The primary insect pest feeding on the soybean leaves at this time is the beloved Japanese beetle. As it has been said many times and many ways…their feeding damage looks terrible, their effect on yield is often little to none.
Impact on soybean yield from defoliators is greatest during pod set and fill. At this stage, consider treatment when defoliation exceeds 20%. Remember, one should determine the average defoliation level throughout the plant, not just in the tops of plants where most of the damage is noted. Where areas of fields are being damaged, spot treatments is all that might be necessary.
As we discussed in a past article (Pest&Crop #15), numerous Japanese beetles in portions of a soybean field may cause concentrated egg laying. This may develop into a heavy grub infestation in next year’s corn that even labeled insecticides won’t be able to control. For the most part, this is only true in areas of the state that have consistent white grub problems. This consideration should encourage those producers to evaluate for beetle populations and damage now. Controlling beetles now will NOT prevent egg laying, but rather reduce the grub threat for next year’s corn.
Portions of the state have many corn fields with plants ranging from whorl stage to silking. Though producers may have given up on the delayed plants, rootworm beetles may find these areas of fields appealing for its late season pollen and silk source. For soybeans, this is true for the drowned out areas that are beginning to support a healthy weed population or fields that never received a post-applied herbicide.
We have seen many times that extremely late or delayed crops may attract large numbers of corn rootworm beetles. Remember, the rootworm beetles are pollen feeders, and not just corn pollen (e.g., foxtails, ragweeds, lambsquarters, pigweeds, etc.). Numerous beetles that may congregate in these spots is not a concern for this year, but if egg laying should take place in this “trap” crop, significant rootworm damage may occur on next year’s corn roots. Investigations of these areas during August will help one make informed decisions for next year (i.e., rootworm insecticides).
Most of the soybeans have been treated at least once with postemergence herbicides at this point, except some of the last fields to be planted. Soybean stands remain thin and variable in many fields, and we can expect some new weed emergence in the thin areas where soybeans fail to shade the ground. It is important to recognize that it may be impossible to obtain excellent weed control in areas where soybeans are thin. In past years, most of us have observed the weeds at the end of season in areas of fields where crop stands are thin or nonexistent. However, a second postemergence application within the next several weeks may also go a long way toward preventing major weed problems in these areas. There is a great reduction in the emergence of new weeds as we progress from late June through late July. Postemergence herbicides should probably be applied by mid July when newly emerged weeds are still small, rather than waiting until weeds are observed growing above the soybeans. Keep in mind the recrop restrictions and preharvest intervals when applying postemergence herbicides this late.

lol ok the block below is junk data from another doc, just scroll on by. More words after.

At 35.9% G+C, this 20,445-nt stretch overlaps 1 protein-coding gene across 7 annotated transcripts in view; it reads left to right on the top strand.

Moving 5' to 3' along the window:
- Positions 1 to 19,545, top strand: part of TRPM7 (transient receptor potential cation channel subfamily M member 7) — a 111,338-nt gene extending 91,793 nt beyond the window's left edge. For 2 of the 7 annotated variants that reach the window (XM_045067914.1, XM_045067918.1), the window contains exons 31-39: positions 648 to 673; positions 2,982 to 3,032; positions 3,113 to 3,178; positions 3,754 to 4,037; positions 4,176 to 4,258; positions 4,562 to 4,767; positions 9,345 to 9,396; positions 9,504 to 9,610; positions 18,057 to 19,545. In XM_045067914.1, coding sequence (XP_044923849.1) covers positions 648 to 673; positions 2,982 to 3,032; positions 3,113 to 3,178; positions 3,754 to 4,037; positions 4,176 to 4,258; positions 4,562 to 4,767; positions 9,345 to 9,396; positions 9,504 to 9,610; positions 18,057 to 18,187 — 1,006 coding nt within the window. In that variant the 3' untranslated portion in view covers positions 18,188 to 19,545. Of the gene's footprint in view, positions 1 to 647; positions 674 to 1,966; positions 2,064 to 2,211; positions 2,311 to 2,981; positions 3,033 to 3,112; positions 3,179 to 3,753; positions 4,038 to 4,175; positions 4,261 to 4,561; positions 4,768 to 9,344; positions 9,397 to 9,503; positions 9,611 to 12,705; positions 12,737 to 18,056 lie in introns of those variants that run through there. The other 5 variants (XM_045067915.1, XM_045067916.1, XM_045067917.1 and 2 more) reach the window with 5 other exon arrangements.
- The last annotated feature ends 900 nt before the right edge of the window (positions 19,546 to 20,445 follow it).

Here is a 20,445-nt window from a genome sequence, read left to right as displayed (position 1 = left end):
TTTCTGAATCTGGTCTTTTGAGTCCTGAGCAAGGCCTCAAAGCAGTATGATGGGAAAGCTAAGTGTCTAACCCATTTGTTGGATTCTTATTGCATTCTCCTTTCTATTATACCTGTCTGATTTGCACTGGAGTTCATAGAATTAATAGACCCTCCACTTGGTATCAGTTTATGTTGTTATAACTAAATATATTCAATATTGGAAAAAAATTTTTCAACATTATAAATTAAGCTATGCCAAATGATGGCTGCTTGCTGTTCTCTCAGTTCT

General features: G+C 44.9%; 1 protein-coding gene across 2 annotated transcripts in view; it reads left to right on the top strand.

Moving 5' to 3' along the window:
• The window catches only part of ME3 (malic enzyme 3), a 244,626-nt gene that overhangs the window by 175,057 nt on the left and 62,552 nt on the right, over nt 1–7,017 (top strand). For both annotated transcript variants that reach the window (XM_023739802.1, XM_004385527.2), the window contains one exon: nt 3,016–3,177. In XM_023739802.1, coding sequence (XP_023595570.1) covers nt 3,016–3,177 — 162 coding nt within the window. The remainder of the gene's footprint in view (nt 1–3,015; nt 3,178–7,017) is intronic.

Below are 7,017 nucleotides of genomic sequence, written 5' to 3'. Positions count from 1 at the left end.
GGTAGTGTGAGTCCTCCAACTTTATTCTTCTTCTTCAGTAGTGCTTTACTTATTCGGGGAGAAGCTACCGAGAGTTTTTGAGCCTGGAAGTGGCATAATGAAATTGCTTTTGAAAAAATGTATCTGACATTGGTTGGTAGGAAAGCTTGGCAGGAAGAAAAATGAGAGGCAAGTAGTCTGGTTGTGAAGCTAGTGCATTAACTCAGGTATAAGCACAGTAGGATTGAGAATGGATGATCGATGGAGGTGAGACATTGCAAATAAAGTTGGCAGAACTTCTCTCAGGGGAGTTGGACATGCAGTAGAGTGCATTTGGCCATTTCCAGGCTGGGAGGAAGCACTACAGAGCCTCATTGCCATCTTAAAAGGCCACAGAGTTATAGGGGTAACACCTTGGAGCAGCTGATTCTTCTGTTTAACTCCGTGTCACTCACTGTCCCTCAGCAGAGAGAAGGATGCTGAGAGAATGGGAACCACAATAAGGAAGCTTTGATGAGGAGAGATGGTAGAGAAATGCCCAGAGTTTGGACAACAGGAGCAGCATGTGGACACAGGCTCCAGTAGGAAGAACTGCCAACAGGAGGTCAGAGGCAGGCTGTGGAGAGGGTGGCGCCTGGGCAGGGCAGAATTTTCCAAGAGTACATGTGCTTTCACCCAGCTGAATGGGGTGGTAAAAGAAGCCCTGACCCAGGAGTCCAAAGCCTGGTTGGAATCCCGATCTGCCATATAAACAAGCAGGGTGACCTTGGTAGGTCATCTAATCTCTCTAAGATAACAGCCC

Large giant ragweed plants can be observed in many fields where weed control is otherwise good. A late postemergence application may not kill the giant ragweed, but will often injure them to the point that they do not greatly interfere with harvest. Making herbicide recommendations for control of these giant ragweed that have escaped earlier preemergence or postemergence ALS herbicide treatments (FirstRate, Synchrony, Classic, Raptor, etc) can be difficult, since their survival may indicate resistance to ALS inhibitors. If an ALS inhibitor was used in the field previously this year or resistance is suspected, we strongly recommend applying a diphenylether (Cobra, Flexstar) rather than an ALS inhibitor (except in Roundup Ready soybeans where glyphosate is the obvious choice). Cobra has the most flexibility with regard to late applications, since it has a 45 day preharvest interval and no recrop restrictions. The Flexstar label states that application should be made before soybeans bloom. If there is little chance that the ragweed are ALS-resistant based on herbicide history, than herbicide choices include FirstRate, Classic, or Cobra. Of these, FirstRate is the most effective on plants that are not ALS-resistant. However, expectations of FirstRate performance on large ragweed are sometimes too optimistic, and it does not always provide amazing control. Where the possibility of ALS resistance cannot be determined, we would still recommend either a diphenylether or a mixture of Classic or Firstrate with a diphenylether. When trying to control large giant ragweed, we suggest labeled rates and use of adjuvants that optimize herbicide performance.